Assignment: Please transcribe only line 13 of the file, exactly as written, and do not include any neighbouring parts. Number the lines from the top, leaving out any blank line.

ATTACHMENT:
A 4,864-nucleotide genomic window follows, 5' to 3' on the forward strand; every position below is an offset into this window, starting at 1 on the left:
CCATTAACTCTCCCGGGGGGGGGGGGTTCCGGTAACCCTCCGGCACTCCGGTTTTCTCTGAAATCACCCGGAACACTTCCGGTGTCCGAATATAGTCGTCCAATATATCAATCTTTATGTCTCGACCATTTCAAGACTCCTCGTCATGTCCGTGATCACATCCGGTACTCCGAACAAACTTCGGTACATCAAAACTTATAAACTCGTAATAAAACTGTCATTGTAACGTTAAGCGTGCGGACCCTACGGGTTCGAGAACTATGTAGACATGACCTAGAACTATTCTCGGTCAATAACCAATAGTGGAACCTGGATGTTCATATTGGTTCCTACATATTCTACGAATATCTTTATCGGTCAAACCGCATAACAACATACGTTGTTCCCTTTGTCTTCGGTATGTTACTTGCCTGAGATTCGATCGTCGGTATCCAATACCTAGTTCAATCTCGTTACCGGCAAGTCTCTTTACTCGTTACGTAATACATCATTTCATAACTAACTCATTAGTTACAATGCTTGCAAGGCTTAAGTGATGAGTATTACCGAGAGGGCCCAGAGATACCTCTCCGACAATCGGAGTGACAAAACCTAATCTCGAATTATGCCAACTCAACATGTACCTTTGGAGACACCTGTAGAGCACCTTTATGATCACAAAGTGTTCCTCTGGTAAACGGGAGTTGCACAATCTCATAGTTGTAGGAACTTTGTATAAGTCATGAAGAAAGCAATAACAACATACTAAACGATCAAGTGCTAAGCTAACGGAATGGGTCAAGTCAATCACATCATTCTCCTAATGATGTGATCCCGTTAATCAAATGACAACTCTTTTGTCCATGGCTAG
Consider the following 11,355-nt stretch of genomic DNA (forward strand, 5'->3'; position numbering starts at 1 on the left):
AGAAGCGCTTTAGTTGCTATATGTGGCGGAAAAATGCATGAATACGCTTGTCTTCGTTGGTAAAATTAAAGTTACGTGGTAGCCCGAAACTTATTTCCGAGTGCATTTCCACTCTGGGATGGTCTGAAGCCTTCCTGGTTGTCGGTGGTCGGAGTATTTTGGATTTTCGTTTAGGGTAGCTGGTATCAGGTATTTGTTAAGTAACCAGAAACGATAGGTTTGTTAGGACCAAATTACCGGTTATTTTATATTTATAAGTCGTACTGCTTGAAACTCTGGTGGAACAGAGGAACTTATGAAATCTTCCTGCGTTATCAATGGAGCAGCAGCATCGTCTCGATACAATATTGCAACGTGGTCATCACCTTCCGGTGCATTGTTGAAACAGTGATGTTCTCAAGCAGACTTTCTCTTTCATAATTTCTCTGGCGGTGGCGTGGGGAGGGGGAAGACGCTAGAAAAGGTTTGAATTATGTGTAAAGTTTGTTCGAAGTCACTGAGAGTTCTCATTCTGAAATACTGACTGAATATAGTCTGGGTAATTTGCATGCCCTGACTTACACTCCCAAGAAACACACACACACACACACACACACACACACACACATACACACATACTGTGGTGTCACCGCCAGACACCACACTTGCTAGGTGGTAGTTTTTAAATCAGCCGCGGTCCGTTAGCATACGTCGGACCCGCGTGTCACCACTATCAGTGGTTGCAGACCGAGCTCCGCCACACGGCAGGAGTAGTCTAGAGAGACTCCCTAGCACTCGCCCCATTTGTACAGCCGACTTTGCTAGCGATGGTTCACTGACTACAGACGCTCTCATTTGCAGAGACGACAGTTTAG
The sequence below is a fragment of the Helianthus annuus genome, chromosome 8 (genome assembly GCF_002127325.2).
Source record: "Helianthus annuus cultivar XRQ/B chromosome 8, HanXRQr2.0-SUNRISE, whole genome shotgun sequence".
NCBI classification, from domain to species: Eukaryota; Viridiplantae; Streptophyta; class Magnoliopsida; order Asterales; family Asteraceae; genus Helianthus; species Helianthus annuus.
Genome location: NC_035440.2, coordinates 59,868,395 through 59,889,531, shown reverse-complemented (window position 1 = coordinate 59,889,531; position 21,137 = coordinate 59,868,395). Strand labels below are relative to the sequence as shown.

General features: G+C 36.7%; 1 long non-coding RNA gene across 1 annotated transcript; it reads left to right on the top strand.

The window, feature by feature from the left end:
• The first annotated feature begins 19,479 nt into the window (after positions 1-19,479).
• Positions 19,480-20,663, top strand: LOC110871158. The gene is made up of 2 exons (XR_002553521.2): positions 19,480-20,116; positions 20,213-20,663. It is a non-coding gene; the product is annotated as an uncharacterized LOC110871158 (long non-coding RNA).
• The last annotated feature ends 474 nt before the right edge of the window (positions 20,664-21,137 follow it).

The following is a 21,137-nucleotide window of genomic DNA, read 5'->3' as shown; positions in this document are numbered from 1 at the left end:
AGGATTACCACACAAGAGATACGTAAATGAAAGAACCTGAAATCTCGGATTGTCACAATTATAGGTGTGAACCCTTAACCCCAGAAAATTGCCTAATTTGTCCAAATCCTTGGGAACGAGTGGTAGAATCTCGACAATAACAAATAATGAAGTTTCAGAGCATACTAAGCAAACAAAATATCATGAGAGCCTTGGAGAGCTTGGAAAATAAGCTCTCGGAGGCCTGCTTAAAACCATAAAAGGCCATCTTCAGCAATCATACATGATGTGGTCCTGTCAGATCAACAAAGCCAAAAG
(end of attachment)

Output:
• The last annotated feature ends 474 nt before the right edge of the window (positions 20,664-21,137 follow it).